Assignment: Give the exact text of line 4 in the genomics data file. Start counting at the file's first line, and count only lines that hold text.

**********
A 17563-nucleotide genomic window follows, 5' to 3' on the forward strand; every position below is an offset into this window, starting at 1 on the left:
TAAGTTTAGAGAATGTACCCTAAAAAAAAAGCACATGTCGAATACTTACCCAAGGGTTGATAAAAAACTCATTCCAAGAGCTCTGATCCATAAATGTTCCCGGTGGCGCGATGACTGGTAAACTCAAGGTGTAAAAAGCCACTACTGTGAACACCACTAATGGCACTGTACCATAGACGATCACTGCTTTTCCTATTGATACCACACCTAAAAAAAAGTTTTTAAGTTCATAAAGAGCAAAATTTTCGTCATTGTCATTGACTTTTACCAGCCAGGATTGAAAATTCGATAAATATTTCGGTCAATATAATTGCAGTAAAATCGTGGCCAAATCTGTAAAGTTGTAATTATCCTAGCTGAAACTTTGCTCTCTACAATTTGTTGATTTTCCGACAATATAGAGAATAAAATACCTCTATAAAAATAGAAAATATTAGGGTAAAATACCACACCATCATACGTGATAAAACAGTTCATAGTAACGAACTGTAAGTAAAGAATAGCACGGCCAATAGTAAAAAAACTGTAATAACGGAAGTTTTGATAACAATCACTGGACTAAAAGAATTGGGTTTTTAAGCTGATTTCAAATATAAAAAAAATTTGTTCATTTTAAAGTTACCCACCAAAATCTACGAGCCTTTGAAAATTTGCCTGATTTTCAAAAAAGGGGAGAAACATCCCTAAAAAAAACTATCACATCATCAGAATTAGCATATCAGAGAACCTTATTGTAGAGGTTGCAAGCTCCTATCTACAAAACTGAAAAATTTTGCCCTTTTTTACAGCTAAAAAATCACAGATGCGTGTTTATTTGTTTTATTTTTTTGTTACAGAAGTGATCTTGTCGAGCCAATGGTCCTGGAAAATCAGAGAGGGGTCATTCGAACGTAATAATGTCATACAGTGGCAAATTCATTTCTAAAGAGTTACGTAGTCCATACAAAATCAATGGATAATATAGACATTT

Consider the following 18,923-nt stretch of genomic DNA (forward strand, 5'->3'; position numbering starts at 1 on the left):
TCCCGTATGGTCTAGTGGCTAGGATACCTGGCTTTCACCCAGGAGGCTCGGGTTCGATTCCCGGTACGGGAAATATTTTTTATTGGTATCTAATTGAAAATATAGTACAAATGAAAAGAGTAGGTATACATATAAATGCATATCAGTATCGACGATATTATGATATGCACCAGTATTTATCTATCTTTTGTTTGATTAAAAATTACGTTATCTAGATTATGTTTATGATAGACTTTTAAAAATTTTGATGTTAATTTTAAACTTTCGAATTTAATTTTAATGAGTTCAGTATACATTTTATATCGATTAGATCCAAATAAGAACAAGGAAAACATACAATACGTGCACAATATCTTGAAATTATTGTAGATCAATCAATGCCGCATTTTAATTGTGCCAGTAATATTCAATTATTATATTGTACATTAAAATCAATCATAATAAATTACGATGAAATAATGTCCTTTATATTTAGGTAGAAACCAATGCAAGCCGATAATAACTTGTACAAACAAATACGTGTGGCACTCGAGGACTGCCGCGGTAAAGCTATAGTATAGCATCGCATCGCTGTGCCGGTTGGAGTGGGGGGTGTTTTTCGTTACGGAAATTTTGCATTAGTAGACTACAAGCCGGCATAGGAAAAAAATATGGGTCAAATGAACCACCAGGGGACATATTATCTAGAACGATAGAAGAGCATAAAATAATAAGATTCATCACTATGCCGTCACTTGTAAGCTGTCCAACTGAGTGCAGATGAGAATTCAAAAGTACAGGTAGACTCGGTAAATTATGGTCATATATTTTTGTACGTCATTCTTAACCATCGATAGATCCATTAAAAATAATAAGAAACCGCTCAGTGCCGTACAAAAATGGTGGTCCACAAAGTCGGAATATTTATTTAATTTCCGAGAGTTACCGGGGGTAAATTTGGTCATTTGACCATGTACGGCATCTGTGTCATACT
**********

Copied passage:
TCCCGTATGGTCTAGTGGCTAGGATACCTGGCTTTCACCCAGGAGGCTCGGGTTCGATTCCCGGTACGGGAAATATTTTTTATTGGTATCTAATTGAAAATATAGTACAAATGAAAAGAGTAGGTATACATATAAATGCATATCAGTATCGACGATATTATGATATGCACCAGTATTTATCTATCTTTTGTTTGATTAAAAATTACGTTATCTAGATTATGTTTATGATAGACTTTTAAAAATTTTGATGTTAATTTTAAACTTTCGAATTTAATTTTAATGAGTTCAGTATACATTTTATATCGATTAGATCCAAATAAGAACAAGGAAAACATACAATACGTGCACAATATCTTGAAATTATTGTAGATCAATCAATGCCGCATTTTAATTGTGCCAGTAATATTCAATTATTATATTGTACATTAAAATCAATCATAATAAATTACGATGAAATAATGTCCTTTATATTTAGGTAGAAACCAATGCAAGCCGATAATAACTTGTACAAACAAATACGTGTGGCACTCGAGGACTGCCGCGGTAAAGCTATAGTATAGCATCGCATCGCTGTGCCGGTTGGAGTGGGGGGTGTTTTTCGTTACGGAAATTTTGCATTAGTAGACTACAAGCCGGCATAGGAAAAAAATATGGGTCAAATGAACCACCAGGGGACATATTATCTAGAACGATAGAAGAGCATAAAATAATAAGATTCATCACTATGCCGTCACTTGTAAGCTGTCCAACTGAGTGCAGATGAGAATTCAAAAGTACAGGTAGACTCGGTAAATTATGGTCATATATTTTTGTACGTCATTCTTAACCATCGATAGATCCATTAAAAATAATAAGAAACCGCTCAGTGCCGTACAAAAATGGTGGTCCACAAAGTCGGAATATTTATTTAATTTCCGAGAGTTACCGGGGGTAAATTTGGTCATTTGACCATGTACGGCATCTGTGTCATACT